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ERIC SONDHEIMER / ON HIGH SCHOOLS

Take a look, college football recruiters

Maybe these overlooked high school football players don't fit height or weight requirements, were injured or play multiple sports. But they merit attention from recruiters.

April 20, 2014|Eric Sondheimer
  • Loyola running back David Cooper breaks through the Harvard-Westlake line during a game last season.
Loyola running back David Cooper breaks through the Harvard-Westlake… (John Quinn )

College football recruiters have their GPS devices powered on as they begin visiting high schools to evaluate players over the next month. Let me provide a few suggestions on players who have been overlooked so far.

Maybe they don't fit a height-weight requirement. Maybe they were injured last season. Maybe they don't participate in seven-on-seven all-star passing tournaments. Maybe they play multiple sports.

Whatever the reason for not receiving early buzz, these players will be standouts in the fall, and it's far more relevant how someone performs in a real game compared with how they look running around a red cone.

David Cooper, Los Angeles Loyola, 5-10, 192 pounds. Cooper was the backup running back to Nico Evans last season. "There won't be a better player," Coach Marvin Sanders said. Cooper has a 34-inch vertical leap and has run a 4.58 40 meters. "He's the real deal," Sanders said.

Aaron Haigler, Sherman Oaks Notre Dame, 6-7, 230. Haigler also plays basketball and runs track. He's a tight end and defensive end just beginning to reach his potential. Humble, hard working and a good listener, he'll start to get noticed soon.

Malik McMorris, Santa Ana Mater Dei, 6-0, 276. There wasn't a better defensive lineman in the Trinity League in stopping the run last season. McMorris also had 10 sacks. Ivy League schools love him. He also plays basketball and runs track, and he who fears no one and produces results.

Maurice Davison, Anaheim Servite, 5-8, 170. Another player who doesn't fit the height mold, but will someone please raise their hand if you've beaten him one-on-one in a real game? He had seven interceptions as a junior cornerback.

Kevin Summers, Mission Hills Alemany, 6-5, 210. Summers also plays basketball, but he can't be missed when he's rushing from his defensive end position. He was injured last season. Wait to see what he does when he's healthy and focused for an entire season.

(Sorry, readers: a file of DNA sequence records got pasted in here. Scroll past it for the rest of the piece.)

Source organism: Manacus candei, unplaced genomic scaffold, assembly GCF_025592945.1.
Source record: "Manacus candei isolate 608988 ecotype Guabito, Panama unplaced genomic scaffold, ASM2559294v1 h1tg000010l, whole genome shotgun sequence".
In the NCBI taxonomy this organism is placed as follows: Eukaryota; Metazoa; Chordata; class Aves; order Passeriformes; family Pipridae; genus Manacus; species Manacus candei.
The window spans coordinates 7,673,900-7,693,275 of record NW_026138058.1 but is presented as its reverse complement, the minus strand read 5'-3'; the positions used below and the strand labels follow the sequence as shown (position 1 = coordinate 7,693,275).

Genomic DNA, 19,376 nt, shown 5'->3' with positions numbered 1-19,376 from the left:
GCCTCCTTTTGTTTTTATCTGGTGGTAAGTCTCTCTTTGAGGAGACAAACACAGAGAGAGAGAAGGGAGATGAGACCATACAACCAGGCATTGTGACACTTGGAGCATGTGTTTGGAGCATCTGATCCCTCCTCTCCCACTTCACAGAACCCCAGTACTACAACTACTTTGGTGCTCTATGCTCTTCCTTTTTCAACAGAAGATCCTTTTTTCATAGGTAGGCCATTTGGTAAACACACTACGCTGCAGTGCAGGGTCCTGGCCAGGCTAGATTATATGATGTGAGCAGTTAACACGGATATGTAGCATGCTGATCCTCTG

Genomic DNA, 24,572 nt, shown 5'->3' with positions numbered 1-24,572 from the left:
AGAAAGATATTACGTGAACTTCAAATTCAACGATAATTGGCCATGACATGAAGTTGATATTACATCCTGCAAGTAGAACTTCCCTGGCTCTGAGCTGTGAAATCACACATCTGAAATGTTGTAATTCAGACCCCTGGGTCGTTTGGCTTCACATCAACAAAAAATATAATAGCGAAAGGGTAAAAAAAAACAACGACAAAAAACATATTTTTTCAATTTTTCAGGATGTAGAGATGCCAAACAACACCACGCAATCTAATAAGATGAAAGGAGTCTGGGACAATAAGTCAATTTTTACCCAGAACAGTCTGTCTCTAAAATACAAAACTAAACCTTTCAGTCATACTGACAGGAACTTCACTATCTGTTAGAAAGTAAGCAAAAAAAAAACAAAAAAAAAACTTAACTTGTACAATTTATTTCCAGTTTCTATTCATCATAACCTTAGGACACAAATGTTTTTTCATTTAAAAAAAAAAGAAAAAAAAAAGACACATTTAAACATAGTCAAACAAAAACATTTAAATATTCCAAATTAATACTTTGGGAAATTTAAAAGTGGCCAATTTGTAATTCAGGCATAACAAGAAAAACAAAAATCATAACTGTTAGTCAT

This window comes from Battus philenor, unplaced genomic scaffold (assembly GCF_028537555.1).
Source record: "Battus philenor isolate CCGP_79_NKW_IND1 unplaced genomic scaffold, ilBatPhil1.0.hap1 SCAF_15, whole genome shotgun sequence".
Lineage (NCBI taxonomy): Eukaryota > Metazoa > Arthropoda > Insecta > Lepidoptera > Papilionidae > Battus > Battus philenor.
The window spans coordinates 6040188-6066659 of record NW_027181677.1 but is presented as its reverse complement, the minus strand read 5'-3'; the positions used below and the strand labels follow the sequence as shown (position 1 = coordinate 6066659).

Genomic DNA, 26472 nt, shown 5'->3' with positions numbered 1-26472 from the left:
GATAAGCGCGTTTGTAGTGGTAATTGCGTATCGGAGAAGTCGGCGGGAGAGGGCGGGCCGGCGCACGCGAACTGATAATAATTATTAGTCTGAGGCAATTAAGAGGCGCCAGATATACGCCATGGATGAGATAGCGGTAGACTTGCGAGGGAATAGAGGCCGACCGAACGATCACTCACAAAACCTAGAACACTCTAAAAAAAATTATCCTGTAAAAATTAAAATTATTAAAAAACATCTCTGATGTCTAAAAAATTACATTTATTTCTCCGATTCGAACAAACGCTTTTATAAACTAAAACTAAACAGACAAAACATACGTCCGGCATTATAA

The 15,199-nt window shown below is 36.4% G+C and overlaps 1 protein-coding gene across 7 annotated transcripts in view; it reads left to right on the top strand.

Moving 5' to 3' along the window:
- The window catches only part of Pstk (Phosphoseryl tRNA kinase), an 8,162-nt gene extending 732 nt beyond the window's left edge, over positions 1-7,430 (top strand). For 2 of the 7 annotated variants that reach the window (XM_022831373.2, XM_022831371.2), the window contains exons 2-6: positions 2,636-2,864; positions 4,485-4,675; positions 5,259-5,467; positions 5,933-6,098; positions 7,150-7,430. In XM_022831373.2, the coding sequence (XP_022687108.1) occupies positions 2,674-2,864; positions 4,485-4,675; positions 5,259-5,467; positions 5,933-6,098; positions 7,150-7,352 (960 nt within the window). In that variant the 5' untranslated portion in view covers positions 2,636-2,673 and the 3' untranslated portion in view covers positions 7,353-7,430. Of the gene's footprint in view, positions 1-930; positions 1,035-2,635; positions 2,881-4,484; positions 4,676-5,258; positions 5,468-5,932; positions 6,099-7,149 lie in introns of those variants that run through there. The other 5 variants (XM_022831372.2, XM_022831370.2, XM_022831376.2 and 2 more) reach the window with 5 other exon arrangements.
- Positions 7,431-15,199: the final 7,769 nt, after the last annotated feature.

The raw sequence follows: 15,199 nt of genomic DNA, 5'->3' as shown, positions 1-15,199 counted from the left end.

Sadique Hayward, Dorsey, 6-2, 210. Hayward should be another Dorsey player who goes on to produce at the college level. He's being tried out at safety this spring. He was slowed by an ankle injury last season, but he's running track and can hit.

T.J. Brumfield, Encino Crespi, 5-8, 168. Injuries slowed him last season, but he rushed for 187 yards in a game against Bishop Amat. He has great hands and can return punts and kickoffs.

Jake Favreau, Huntington Beach Edison, 6-0, 180. The Chargers produce receivers with terrific hands, and Favreau should be another. He missed games with an injury, but he'll be a player to watch in passing competitions.

Kyle Sweet, Santa Margarita, 6-0 180. Show me a receiver in Orange County with better hands. He's athletic and makes tough catches. Sweet's brother, Logan, walked on at UCLA and earned a scholarship. Surely the recruiters aren't going to make another mistake, right?

Jordan Anderson, Oaks Christian, 6-1, 200. He missed all of last season with a knee injury. He moved from Concord De La Salle as a junior and is seeking a fifth year of eligibility after missing school while recovering. "I think he's fantastic," said Coach Bill Redell.

Alec Simpson, Palisades, 6-3, 200. As a sophomore linebacker last season, he had 30 tackles. His coach, Tim Hyde, expects him to get stronger and faster and be a standout by his senior season.

eric.sondheimer@latimes.com

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